Record Review - 3 December 30 2004

The distressing strum and jangle of Bloomington, Ind.,'s Panopoly Academy isn't one that's easily forgotten, even after the group has gone the way of the Dodo. Everything Here Was Built to Break is a collection of singles and non-album tracks that encapsulate a profound chunk of the group's most essential material spanning the late '90s and 2000. (When assembling the release, the songs sparked an old flame that brought the group back from the dead.) The album traces the group's myriad of ever-mutating monikers (e.g., Panopoly Glee Club, Corps of Engineers and Legionnaires). It harvests Panopoly's bleak rhythms and searing sonic scuffs into one definitive document.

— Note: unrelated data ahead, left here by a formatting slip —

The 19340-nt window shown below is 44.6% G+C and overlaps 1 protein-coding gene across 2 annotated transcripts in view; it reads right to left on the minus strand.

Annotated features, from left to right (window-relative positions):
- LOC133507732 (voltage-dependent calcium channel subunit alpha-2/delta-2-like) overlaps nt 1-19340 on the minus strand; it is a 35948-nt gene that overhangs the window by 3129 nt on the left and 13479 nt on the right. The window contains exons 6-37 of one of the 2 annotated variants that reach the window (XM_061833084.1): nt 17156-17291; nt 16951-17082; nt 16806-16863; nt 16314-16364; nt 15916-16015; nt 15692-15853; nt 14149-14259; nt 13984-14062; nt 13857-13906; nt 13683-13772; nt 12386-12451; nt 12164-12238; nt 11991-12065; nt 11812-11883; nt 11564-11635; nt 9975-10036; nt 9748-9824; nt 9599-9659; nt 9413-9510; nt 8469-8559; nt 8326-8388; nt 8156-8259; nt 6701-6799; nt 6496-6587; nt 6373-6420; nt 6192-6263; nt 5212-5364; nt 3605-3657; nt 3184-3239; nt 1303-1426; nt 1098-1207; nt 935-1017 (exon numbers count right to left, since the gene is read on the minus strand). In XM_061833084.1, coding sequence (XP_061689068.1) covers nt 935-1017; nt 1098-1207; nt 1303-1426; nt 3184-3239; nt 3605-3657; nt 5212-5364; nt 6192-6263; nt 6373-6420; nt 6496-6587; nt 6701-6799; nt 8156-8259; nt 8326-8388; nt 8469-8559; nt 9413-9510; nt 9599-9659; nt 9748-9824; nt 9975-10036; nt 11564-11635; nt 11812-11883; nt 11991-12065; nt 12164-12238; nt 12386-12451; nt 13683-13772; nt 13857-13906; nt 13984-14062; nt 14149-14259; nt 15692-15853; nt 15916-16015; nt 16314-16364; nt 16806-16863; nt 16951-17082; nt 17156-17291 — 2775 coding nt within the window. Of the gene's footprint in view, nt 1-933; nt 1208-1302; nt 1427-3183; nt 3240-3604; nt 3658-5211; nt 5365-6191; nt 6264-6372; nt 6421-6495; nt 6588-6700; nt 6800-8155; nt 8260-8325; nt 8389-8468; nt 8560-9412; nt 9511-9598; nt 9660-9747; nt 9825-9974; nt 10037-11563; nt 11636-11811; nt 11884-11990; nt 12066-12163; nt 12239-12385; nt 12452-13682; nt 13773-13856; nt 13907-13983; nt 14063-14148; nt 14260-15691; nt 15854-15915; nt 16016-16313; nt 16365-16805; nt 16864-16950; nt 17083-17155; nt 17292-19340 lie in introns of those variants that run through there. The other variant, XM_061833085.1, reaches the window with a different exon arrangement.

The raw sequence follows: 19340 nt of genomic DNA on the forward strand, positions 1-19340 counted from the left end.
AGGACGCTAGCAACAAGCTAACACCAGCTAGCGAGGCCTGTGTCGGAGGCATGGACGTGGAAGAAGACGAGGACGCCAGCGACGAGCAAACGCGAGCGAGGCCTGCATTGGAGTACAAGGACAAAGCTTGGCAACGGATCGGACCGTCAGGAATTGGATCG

Conceptually speaking, Panopoly draws comparisons to everyone from Pavement to Pere Ubu. In one instance, a song like "The Acquisition" swells with vocal melodies cultivated in the lo-fi '90s. The next, "Camp Keep the Quiet," thrives with goth-tinged doom and gloom. The group hasn't suffered so much from a personality crisis as from being ahead of its time. Vocalist Darin Glenn's whinnying vibrato cries out on an oppressive cover of Nick Drake's "Harvest Breed." It predates and devours Devendra Banhart's Tiny Tim impersonations. And the Rapture's schmaltzy pillaging of the Cure's catalog has nothing on the closing number, "We." But unlike the Rapture, Panopoly is much greater than the sum of its influences, forging a sonic territory where indie rock and avant-garde sounds form an honest and unbreakable connection.